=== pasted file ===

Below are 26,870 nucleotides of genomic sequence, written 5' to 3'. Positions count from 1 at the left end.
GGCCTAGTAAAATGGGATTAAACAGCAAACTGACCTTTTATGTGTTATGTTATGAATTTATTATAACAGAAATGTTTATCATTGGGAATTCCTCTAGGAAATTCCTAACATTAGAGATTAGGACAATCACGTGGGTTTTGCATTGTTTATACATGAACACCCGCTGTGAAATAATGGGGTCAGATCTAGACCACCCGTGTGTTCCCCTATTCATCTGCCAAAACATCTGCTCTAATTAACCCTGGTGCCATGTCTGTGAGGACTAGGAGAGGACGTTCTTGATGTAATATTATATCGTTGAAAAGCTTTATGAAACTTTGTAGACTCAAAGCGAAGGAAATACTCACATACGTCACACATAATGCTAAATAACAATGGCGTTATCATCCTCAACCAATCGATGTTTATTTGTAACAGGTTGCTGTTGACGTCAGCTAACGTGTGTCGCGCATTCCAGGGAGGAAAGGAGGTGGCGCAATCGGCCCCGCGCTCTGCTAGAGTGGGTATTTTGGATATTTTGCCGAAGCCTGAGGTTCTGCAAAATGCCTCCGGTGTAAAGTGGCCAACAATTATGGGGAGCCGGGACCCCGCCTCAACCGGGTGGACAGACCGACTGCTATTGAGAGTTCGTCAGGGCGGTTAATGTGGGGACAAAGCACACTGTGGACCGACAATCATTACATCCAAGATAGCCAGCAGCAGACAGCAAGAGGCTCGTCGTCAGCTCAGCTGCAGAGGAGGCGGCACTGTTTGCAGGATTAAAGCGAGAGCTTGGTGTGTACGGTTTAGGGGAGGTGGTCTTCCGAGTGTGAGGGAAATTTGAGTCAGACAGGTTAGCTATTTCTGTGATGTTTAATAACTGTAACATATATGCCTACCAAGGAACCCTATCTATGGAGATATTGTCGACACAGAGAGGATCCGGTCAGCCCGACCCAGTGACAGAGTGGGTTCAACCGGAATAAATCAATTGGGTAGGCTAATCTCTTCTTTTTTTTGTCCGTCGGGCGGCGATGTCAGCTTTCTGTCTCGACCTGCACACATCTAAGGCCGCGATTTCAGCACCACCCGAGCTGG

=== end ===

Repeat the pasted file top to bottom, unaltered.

Below are 26,870 nucleotides of genomic sequence, written 5' to 3'. Positions count from 1 at the left end.
GGCCTAGTAAAATGGGATTAAACAGCAAACTGACCTTTTATGTGTTATGTTATGAATTTATTATAACAGAAATGTTTATCATTGGGAATTCCTCTAGGAAATTCCTAACATTAGAGATTAGGACAATCACGTGGGTTTTGCATTGTTTATACATGAACACCCGCTGTGAAATAATGGGGTCAGATCTAGACCACCCGTGTGTTCCCCTATTCATCTGCCAAAACATCTGCTCTAATTAACCCTGGTGCCATGTCTGTGAGGACTAGGAGAGGACGTTCTTGATGTAATATTATATCGTTGAAAAGCTTTATGAAACTTTGTAGACTCAAAGCGAAGGAAATACTCACATACGTCACACATAATGCTAAATAACAATGGCGTTATCATCCTCAACCAATCGATGTTTATTTGTAACAGGTTGCTGTTGACGTCAGCTAACGTGTGTCGCGCATTCCAGGGAGGAAAGGAGGTGGCGCAATCGGCCCCGCGCTCTGCTAGAGTGGGTATTTTGGATATTTTGCCGAAGCCTGAGGTTCTGCAAAATGCCTCCGGTGTAAAGTGGCCAACAATTATGGGGAGCCGGGACCCCGCCTCAACCGGGTGGACAGACCGACTGCTATTGAGAGTTCGTCAGGGCGGTTAATGTGGGGACAAAGCACACTGTGGACCGACAATCATTACATCCAAGATAGCCAGCAGCAGACAGCAAGAGGCTCGTCGTCAGCTCAGCTGCAGAGGAGGCGGCACTGTTTGCAGGATTAAAGCGAGAGCTTGGTGTGTACGGTTTAGGGGAGGTGGTCTTCCGAGTGTGAGGGAAATTTGAGTCAGACAGGTTAGCTATTTCTGTGATGTTTAATAACTGTAACATATATGCCTACCAAGGAACCCTATCTATGGAGATATTGTCGACACAGAGAGGATCCGGTCAGCCCGACCCAGTGACAGAGTGGGTTCAACCGGAATAAATCAATTGGGTAGGCTAATCTCTTCTTTTTTTTGTCCGTCGGGCGGCGATGTCAGCTTTCTGTCTCGACCTGCACACATCTAAGGCCGCGATTTCAGCACCACCCGAGCTGG